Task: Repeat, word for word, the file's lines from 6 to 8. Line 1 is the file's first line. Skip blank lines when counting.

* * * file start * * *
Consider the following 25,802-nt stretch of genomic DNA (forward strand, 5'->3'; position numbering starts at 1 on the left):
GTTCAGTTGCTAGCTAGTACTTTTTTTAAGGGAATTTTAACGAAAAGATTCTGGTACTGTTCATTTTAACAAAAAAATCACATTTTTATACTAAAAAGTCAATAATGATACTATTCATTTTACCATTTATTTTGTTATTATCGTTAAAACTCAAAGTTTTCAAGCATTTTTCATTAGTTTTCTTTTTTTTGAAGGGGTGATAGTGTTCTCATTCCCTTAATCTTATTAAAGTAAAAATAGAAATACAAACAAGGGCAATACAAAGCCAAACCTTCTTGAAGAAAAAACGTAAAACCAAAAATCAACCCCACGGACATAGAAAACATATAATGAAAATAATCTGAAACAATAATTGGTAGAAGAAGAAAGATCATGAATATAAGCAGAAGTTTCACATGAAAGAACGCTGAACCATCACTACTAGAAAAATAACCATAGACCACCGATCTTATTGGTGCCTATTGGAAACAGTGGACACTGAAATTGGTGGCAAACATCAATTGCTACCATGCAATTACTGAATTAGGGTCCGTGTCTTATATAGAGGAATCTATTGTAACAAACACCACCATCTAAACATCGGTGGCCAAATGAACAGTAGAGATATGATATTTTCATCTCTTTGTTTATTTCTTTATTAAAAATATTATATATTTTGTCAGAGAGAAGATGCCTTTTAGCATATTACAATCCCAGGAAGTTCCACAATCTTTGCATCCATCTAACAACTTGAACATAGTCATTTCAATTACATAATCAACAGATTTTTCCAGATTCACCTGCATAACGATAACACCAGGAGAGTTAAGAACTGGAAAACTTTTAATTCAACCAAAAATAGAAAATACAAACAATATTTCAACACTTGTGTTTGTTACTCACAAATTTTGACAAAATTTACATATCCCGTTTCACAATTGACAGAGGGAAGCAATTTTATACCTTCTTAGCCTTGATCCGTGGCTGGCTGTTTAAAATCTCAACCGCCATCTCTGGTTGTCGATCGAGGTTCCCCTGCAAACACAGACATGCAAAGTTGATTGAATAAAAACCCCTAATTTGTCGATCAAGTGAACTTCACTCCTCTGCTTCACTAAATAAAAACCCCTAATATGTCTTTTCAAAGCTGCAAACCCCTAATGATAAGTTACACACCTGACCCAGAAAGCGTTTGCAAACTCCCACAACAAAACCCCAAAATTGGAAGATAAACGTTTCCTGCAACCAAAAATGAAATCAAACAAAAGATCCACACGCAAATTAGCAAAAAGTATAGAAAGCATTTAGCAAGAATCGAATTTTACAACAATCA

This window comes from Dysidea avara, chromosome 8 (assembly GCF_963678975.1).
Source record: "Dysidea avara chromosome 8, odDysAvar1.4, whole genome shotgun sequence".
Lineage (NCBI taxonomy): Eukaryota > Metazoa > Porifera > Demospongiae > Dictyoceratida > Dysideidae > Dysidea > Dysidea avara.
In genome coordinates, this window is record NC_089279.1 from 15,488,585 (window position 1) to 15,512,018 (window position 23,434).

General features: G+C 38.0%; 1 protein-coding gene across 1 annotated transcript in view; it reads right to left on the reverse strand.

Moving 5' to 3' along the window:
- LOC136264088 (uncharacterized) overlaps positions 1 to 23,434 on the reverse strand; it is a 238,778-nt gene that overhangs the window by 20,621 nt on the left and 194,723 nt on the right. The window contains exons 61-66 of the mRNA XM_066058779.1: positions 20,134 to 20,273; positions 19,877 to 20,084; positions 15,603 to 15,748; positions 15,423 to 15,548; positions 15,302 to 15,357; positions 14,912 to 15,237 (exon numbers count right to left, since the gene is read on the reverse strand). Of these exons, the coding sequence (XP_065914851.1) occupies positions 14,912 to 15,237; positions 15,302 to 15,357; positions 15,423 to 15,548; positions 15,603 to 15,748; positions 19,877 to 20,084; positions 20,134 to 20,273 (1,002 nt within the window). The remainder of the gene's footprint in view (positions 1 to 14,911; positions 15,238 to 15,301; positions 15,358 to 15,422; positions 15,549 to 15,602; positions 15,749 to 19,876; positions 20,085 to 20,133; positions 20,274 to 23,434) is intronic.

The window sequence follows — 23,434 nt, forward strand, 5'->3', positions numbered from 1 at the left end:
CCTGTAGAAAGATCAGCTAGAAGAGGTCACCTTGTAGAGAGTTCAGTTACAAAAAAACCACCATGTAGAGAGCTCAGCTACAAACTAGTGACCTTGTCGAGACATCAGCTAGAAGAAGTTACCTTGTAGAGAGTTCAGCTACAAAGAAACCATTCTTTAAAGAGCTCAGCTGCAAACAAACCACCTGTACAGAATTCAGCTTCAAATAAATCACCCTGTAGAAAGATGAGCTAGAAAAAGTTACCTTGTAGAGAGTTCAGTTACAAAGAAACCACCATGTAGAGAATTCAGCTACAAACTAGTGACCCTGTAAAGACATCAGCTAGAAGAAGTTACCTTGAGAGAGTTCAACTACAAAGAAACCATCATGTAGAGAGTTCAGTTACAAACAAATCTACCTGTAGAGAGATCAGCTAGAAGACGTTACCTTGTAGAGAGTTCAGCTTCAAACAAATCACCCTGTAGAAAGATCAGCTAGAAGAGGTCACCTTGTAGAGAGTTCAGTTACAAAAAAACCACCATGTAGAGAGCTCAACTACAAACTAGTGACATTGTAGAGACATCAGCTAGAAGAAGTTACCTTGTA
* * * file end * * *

In genome coordinates, this window is record NC_089279.1 from 15,488,585 (window position 1) to 15,512,018 (window position 23,434).

General features: G+C 38.0%; 1 protein-coding gene across 1 annotated transcript in view; it reads right to left on the reverse strand.

Moving 5' to 3' along the window: